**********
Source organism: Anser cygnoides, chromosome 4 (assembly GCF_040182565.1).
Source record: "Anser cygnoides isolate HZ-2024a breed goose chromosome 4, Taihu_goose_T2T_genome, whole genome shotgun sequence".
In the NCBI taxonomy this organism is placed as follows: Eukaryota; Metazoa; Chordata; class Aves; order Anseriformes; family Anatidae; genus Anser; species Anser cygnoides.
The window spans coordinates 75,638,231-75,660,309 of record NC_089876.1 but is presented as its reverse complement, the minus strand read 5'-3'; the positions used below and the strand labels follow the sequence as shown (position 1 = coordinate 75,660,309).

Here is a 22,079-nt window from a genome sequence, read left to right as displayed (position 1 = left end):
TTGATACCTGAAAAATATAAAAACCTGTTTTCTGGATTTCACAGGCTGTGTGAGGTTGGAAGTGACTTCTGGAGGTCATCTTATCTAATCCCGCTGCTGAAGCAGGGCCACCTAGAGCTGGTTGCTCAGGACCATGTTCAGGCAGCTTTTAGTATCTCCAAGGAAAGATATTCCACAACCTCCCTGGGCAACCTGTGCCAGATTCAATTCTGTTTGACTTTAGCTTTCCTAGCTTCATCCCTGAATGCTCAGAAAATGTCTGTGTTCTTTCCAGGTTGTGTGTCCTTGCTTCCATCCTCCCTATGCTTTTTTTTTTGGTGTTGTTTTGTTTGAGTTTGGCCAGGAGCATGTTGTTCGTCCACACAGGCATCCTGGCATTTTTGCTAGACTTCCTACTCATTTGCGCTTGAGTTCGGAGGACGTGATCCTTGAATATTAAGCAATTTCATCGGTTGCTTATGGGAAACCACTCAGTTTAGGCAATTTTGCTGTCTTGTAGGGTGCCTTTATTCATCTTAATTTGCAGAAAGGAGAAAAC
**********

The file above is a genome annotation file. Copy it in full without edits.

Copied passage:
Source organism: Anser cygnoides, chromosome 4 (assembly GCF_040182565.1).
Source record: "Anser cygnoides isolate HZ-2024a breed goose chromosome 4, Taihu_goose_T2T_genome, whole genome shotgun sequence".
In the NCBI taxonomy this organism is placed as follows: Eukaryota; Metazoa; Chordata; class Aves; order Anseriformes; family Anatidae; genus Anser; species Anser cygnoides.
The window spans coordinates 75,638,231-75,660,309 of record NC_089876.1 but is presented as its reverse complement, the minus strand read 5'-3'; the positions used below and the strand labels follow the sequence as shown (position 1 = coordinate 75,660,309).

Here is a 22,079-nt window from a genome sequence, read left to right as displayed (position 1 = left end):
TTGATACCTGAAAAATATAAAAACCTGTTTTCTGGATTTCACAGGCTGTGTGAGGTTGGAAGTGACTTCTGGAGGTCATCTTATCTAATCCCGCTGCTGAAGCAGGGCCACCTAGAGCTGGTTGCTCAGGACCATGTTCAGGCAGCTTTTAGTATCTCCAAGGAAAGATATTCCACAACCTCCCTGGGCAACCTGTGCCAGATTCAATTCTGTTTGACTTTAGCTTTCCTAGCTTCATCCCTGAATGCTCAGAAAATGTCTGTGTTCTTTCCAGGTTGTGTGTCCTTGCTTCCATCCTCCCTATGCTTTTTTTTTTGGTGTTGTTTTGTTTGAGTTTGGCCAGGAGCATGTTGTTCGTCCACACAGGCATCCTGGCATTTTTGCTAGACTTCCTACTCATTTGCGCTTGAGTTCGGAGGACGTGATCCTTGAATATTAAGCAATTTCATCGGTTGCTTATGGGAAACCACTCAGTTTAGGCAATTTTGCTGTCTTGTAGGGTGCCTTTATTCATCTTAATTTGCAGAAAGGAGAAAAC